And Holbrook’s show, captured in audio and video recordings at my local library, became the next inspiration to my dream of creating my own show.   I wanted to captivate and delight the audience the way Holbrook’s Twain did.  And, to be honest, as I performed the first incarnation of my one-man show, I was playing Hal Holbook playing Mark Twain.

But time, experience, and tens of thousands of dollars’ worth of higher education gave me some new performance ideas.  And so, as I found myself looking towards life after graduate school, I returned to thoughts about Mark Twain.  I still believed there was something special that I could bring to a Twain interpretation.  And now I was better prepared to give the white suit, wig and mustache another go -round.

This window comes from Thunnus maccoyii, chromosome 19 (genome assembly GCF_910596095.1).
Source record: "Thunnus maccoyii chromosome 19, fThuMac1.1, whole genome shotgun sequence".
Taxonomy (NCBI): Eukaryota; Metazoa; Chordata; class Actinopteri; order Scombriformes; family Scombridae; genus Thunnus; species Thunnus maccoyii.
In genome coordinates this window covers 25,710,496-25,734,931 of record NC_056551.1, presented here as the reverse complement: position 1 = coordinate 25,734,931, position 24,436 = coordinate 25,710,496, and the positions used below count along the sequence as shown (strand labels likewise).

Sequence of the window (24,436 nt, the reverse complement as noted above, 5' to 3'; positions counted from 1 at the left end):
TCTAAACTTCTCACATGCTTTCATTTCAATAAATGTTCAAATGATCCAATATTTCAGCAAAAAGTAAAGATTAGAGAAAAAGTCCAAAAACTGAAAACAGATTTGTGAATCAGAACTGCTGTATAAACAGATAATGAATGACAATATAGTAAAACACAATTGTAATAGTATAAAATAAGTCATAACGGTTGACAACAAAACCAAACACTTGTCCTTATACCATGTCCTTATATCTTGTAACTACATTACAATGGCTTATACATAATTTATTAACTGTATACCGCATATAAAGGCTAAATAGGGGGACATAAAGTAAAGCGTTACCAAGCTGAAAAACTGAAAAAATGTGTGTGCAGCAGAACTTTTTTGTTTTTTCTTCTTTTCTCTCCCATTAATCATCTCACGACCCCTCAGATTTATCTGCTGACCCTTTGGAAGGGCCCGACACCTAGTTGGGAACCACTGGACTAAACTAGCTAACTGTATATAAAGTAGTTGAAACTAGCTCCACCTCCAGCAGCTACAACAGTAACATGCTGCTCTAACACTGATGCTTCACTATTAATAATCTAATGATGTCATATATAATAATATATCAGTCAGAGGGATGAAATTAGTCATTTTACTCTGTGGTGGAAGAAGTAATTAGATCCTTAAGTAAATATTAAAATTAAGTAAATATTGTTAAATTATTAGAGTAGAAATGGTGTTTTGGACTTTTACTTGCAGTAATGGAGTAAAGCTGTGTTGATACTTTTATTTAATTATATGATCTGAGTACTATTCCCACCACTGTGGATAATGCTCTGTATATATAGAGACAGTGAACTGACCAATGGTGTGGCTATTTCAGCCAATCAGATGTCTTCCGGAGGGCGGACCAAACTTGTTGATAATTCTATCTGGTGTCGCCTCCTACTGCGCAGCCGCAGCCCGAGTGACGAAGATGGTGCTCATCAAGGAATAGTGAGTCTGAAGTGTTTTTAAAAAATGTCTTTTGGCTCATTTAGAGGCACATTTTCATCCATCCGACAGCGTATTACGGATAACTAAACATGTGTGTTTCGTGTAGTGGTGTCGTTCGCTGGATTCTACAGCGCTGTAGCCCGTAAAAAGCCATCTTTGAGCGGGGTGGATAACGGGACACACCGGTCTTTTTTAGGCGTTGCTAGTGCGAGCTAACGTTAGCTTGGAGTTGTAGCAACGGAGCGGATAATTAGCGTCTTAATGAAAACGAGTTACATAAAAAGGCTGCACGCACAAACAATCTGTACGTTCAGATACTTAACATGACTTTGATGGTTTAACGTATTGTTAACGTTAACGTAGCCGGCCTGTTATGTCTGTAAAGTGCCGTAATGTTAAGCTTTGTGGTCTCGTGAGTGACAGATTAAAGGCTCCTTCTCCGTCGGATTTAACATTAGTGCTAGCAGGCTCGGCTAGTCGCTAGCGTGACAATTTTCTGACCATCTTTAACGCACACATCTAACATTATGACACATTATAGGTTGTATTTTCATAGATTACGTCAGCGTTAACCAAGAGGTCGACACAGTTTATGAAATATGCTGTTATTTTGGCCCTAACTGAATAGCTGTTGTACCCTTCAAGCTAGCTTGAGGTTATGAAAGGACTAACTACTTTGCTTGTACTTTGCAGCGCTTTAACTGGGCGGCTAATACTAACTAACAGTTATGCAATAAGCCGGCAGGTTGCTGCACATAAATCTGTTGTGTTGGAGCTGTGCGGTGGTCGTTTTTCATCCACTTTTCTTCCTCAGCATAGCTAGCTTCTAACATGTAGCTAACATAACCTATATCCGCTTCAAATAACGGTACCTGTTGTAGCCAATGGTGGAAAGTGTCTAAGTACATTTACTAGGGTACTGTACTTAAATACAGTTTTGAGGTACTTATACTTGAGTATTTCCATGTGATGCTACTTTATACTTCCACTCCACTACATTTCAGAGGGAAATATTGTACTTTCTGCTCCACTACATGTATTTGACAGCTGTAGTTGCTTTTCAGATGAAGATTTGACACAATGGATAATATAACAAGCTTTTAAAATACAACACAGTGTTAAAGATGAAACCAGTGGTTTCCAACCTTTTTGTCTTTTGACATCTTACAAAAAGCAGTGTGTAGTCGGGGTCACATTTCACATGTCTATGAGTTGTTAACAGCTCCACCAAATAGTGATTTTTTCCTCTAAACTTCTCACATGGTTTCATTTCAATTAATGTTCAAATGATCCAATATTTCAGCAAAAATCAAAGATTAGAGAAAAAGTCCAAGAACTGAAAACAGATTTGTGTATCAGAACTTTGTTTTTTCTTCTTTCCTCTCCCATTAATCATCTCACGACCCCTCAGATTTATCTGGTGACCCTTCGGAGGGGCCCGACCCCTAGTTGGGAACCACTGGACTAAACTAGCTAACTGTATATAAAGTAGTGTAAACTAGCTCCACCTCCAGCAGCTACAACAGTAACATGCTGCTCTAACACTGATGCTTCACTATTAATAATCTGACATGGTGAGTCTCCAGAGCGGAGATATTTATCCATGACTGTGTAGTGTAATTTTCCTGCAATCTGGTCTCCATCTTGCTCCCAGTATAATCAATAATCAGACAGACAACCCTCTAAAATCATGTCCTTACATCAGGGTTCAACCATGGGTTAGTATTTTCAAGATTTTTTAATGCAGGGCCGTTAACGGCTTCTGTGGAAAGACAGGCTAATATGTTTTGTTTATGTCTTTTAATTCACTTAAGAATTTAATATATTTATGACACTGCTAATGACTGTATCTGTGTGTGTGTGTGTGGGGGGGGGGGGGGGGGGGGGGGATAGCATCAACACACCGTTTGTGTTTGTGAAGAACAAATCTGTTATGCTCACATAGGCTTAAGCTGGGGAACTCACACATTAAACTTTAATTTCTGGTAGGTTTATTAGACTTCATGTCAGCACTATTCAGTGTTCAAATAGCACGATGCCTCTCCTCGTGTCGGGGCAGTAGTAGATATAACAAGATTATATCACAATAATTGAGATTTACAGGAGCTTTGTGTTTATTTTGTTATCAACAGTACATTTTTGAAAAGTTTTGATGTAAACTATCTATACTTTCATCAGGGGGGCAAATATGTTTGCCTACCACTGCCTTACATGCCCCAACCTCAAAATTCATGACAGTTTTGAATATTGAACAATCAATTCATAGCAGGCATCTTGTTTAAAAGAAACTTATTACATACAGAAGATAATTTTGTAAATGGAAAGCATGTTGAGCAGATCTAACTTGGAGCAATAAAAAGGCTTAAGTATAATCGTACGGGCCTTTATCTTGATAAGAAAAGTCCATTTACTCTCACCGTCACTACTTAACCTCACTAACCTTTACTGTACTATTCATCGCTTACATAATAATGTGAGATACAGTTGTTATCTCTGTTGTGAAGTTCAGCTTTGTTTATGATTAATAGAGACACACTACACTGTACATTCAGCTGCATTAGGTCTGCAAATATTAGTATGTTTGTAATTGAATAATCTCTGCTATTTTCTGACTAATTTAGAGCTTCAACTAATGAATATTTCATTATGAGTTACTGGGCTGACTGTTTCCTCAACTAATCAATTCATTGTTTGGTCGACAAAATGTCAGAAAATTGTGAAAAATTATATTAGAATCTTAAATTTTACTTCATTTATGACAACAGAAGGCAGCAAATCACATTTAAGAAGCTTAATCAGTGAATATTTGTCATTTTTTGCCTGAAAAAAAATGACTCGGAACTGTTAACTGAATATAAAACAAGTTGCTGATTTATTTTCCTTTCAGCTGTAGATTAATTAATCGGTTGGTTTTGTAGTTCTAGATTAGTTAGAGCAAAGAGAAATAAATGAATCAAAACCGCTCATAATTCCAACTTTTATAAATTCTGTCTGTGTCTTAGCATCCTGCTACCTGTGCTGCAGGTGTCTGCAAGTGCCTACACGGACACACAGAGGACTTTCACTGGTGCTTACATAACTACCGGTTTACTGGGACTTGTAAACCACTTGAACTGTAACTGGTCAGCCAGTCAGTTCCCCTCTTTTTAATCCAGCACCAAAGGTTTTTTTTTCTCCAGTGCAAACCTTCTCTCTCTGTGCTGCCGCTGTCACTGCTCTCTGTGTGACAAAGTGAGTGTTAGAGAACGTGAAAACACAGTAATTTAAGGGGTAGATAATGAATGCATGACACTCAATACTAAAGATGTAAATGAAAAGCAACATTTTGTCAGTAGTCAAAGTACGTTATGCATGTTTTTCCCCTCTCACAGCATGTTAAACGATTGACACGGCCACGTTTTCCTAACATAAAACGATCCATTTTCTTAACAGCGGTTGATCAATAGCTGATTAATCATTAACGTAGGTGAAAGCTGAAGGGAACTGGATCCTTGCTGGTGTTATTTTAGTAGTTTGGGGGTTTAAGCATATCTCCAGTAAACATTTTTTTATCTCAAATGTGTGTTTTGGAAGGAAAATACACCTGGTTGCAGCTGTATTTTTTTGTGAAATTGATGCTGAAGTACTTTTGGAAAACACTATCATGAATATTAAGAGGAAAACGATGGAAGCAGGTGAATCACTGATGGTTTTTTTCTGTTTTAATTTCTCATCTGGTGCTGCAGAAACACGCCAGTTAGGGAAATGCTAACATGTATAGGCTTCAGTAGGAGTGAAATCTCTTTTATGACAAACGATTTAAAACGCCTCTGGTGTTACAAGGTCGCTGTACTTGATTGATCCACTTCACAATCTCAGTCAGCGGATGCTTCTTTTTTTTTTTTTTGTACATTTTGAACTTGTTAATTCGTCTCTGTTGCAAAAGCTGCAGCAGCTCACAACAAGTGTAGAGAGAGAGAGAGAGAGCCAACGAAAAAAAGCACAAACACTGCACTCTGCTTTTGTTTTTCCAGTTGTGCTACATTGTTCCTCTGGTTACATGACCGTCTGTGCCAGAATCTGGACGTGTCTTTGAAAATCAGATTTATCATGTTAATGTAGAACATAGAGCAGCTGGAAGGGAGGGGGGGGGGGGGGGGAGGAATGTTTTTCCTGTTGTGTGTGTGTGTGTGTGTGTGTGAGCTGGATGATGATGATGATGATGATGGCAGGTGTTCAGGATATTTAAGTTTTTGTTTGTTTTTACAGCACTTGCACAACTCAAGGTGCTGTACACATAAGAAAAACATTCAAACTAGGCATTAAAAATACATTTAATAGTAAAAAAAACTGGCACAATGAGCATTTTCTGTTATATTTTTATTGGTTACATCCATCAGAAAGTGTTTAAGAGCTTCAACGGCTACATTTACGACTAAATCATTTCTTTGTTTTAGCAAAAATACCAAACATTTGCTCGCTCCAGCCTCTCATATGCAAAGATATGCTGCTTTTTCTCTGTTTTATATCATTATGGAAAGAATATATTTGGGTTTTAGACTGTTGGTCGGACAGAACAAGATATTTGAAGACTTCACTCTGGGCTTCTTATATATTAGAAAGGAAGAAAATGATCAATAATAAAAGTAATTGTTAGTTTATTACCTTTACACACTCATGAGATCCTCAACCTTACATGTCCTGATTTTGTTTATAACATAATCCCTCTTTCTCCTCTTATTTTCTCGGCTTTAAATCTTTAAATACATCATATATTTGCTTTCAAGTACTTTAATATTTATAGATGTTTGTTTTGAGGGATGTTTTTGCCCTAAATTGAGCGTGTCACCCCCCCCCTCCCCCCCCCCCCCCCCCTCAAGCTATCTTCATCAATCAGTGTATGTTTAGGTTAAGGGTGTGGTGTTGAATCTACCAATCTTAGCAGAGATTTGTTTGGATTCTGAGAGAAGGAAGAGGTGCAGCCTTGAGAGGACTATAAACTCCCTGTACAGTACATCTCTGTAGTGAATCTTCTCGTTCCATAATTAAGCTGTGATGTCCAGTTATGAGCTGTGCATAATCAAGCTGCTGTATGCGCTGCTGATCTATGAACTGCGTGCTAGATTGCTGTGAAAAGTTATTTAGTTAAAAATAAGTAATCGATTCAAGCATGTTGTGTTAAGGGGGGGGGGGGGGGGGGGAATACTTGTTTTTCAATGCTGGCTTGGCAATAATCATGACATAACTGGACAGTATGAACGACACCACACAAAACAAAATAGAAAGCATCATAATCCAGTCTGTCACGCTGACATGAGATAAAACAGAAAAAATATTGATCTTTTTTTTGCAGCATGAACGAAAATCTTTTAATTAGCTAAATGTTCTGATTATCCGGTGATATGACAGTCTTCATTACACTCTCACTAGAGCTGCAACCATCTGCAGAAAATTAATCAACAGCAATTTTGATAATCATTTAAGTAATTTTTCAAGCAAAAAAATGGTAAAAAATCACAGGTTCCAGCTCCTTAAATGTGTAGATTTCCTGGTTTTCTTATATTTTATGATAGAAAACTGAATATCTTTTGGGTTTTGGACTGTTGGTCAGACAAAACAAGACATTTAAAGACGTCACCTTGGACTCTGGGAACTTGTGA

That’s when I met Patrick Mullins, then the Associate Artistic Director at Virginia Stage Company.  He saw me as a performer with skills and qualifications, and he saw in my enthusiasm for Mark Twain a win-win opportunity for me and VSC’s Education Program.  Virginia Stage allowed me the opportunity to rework my Mark Twain show, creating an exciting, theatrical, and personal 60 minute show to offer some of the best of Twain’s history, humor, and exceptional writing.

As I sought the right material for this show, I had a lot of wants.  I wanted bits that could be fun, funny, and fast-paced enough to keep the interest even of restless sixth graders.  I wanted characters that would run the gamut of Twain’s collection, from lovable, whimsical, scatterbrains to off-putting, dark and dangerous types.  I wanted full yet short stories – adventures, travelogues, lectures, even ghost stories - that I could “animate” in varied, interesting ways.